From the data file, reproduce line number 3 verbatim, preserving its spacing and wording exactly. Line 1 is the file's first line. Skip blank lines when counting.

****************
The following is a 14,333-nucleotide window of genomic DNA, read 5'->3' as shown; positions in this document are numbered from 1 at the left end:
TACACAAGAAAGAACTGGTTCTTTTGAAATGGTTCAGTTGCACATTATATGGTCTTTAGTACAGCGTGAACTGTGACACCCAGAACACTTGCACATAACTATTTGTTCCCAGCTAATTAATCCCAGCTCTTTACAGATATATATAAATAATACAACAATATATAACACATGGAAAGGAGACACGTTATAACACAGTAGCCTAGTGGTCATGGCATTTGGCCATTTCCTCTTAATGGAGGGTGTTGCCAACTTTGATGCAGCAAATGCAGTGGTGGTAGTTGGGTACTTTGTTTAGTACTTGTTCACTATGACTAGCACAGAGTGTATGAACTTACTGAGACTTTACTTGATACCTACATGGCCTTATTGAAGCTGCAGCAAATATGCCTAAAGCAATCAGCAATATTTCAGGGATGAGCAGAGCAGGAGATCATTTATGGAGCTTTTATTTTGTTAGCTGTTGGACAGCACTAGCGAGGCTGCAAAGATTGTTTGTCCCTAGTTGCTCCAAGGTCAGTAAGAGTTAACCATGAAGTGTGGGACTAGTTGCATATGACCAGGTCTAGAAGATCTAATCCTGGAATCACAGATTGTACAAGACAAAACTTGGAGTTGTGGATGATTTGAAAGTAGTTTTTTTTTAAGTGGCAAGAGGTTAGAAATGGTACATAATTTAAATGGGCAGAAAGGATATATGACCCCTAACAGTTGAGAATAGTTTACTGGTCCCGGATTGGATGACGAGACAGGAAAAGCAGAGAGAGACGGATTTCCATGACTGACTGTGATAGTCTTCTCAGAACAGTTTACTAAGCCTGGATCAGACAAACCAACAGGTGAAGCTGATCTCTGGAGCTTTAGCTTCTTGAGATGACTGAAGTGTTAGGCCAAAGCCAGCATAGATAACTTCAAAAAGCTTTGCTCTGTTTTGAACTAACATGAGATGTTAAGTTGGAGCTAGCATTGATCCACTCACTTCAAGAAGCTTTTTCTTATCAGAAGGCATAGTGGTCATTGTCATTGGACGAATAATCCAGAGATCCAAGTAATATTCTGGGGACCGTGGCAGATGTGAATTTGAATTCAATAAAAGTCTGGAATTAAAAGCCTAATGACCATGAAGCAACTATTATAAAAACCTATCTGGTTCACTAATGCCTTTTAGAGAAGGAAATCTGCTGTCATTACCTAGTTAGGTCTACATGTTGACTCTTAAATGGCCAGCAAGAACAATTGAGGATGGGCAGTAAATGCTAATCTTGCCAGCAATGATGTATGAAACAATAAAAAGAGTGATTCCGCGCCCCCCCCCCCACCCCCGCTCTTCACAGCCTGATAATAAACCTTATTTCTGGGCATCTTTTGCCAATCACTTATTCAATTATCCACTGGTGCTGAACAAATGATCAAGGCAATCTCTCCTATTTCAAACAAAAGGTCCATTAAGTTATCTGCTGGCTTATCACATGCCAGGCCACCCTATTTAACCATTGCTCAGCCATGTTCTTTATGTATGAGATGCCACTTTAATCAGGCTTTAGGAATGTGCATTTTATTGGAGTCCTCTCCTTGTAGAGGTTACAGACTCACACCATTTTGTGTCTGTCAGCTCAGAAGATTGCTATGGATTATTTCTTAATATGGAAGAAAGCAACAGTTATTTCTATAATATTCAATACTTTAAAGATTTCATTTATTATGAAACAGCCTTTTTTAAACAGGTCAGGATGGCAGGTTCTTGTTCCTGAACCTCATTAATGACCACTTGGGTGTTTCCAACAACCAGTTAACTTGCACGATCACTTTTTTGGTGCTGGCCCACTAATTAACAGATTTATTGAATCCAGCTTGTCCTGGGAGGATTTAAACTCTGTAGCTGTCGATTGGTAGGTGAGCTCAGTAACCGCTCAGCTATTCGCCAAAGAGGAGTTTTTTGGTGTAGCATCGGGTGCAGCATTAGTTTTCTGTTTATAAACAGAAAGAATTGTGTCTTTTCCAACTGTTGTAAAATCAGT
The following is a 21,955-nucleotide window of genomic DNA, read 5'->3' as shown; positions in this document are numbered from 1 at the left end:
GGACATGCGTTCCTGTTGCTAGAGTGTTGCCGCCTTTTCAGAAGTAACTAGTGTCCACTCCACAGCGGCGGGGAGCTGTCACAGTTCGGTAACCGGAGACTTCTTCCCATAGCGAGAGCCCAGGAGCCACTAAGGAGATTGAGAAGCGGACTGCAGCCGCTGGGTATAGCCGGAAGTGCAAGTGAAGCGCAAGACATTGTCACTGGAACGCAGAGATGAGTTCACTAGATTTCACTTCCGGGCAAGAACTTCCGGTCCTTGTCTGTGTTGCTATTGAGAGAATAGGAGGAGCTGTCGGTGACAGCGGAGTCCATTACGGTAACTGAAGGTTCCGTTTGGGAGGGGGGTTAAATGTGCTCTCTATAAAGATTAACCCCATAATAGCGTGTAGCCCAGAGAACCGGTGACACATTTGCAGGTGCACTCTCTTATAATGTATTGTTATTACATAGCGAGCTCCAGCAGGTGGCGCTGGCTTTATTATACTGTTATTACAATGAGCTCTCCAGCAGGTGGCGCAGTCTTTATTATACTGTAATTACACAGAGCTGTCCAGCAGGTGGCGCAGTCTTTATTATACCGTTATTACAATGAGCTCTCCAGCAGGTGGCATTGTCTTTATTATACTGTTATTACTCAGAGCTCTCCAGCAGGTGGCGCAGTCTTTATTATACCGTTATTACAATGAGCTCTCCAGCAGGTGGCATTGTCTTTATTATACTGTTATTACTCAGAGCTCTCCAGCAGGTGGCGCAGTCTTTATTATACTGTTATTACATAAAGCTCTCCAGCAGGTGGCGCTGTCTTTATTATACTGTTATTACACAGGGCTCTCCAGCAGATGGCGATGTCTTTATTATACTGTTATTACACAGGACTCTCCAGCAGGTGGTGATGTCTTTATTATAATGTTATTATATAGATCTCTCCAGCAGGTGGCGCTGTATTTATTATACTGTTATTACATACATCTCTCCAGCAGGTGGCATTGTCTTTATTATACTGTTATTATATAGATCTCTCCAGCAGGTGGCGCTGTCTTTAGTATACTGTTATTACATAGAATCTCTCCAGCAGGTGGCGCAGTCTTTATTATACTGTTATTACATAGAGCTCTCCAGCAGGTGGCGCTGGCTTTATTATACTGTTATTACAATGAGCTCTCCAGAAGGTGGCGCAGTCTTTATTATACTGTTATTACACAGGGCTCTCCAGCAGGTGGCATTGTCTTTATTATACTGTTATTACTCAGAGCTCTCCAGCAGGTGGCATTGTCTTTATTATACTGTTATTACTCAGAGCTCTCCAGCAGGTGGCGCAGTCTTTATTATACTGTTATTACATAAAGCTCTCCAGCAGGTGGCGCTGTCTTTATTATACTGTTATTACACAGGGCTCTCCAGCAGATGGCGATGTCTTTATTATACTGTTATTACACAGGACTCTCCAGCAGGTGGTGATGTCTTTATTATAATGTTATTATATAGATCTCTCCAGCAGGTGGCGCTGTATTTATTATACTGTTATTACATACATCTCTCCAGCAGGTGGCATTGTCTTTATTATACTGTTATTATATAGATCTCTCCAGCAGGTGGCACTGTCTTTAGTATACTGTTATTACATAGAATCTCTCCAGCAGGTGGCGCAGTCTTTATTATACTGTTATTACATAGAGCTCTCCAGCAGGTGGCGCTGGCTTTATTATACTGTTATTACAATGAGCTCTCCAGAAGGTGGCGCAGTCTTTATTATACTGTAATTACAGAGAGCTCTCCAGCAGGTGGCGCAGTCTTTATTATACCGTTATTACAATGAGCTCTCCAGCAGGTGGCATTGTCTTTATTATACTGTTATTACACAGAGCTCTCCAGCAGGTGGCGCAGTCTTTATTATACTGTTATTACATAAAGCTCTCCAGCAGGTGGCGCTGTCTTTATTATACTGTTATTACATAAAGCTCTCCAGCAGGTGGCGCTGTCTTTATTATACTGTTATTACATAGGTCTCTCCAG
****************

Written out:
The following is a 21,955-nucleotide window of genomic DNA, read 5'->3' as shown; positions in this document are numbered from 1 at the left end: